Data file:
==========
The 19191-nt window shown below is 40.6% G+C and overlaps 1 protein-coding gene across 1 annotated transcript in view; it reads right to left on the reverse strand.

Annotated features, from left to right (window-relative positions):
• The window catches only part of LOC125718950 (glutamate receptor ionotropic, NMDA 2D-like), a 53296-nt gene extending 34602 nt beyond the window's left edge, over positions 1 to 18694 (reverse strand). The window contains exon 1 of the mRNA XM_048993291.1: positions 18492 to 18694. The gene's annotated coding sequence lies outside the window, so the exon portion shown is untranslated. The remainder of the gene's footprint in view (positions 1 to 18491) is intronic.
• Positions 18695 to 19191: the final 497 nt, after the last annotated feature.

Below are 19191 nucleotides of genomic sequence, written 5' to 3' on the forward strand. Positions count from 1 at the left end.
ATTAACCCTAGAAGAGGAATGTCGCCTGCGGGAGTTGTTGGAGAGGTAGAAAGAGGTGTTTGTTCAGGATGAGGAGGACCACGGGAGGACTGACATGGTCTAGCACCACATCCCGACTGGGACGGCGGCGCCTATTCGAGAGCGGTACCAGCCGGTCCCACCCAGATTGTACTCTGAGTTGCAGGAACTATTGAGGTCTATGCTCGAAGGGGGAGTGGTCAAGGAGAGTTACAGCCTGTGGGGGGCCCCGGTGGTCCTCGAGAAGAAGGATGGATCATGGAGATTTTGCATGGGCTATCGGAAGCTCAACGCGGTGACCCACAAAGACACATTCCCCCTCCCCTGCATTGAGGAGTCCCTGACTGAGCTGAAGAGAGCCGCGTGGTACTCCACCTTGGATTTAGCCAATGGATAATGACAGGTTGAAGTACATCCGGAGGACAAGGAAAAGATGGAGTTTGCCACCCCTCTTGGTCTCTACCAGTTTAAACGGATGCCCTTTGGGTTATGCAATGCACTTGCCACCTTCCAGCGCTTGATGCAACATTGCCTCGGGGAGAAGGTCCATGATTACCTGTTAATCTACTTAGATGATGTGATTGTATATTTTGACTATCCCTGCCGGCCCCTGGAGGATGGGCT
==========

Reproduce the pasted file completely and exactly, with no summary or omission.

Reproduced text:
The 19191-nt window shown below is 40.6% G+C and overlaps 1 protein-coding gene across 1 annotated transcript in view; it reads right to left on the reverse strand.

Annotated features, from left to right (window-relative positions):
• The window catches only part of LOC125718950 (glutamate receptor ionotropic, NMDA 2D-like), a 53296-nt gene extending 34602 nt beyond the window's left edge, over positions 1 to 18694 (reverse strand). The window contains exon 1 of the mRNA XM_048993291.1: positions 18492 to 18694. The gene's annotated coding sequence lies outside the window, so the exon portion shown is untranslated. The remainder of the gene's footprint in view (positions 1 to 18491) is intronic.
• Positions 18695 to 19191: the final 497 nt, after the last annotated feature.

Below are 19191 nucleotides of genomic sequence, written 5' to 3' on the forward strand. Positions count from 1 at the left end.
ATTAACCCTAGAAGAGGAATGTCGCCTGCGGGAGTTGTTGGAGAGGTAGAAAGAGGTGTTTGTTCAGGATGAGGAGGACCACGGGAGGACTGACATGGTCTAGCACCACATCCCGACTGGGACGGCGGCGCCTATTCGAGAGCGGTACCAGCCGGTCCCACCCAGATTGTACTCTGAGTTGCAGGAACTATTGAGGTCTATGCTCGAAGGGGGAGTGGTCAAGGAGAGTTACAGCCTGTGGGGGGCCCCGGTGGTCCTCGAGAAGAAGGATGGATCATGGAGATTTTGCATGGGCTATCGGAAGCTCAACGCGGTGACCCACAAAGACACATTCCCCCTCCCCTGCATTGAGGAGTCCCTGACTGAGCTGAAGAGAGCCGCGTGGTACTCCACCTTGGATTTAGCCAATGGATAATGACAGGTTGAAGTACATCCGGAGGACAAGGAAAAGATGGAGTTTGCCACCCCTCTTGGTCTCTACCAGTTTAAACGGATGCCCTTTGGGTTATGCAATGCACTTGCCACCTTCCAGCGCTTGATGCAACATTGCCTCGGGGAGAAGGTCCATGATTACCTGTTAATCTACTTAGATGATGTGATTGTATATTTTGACTATCCCTGCCGGCCCCTGGAGGATGGGCT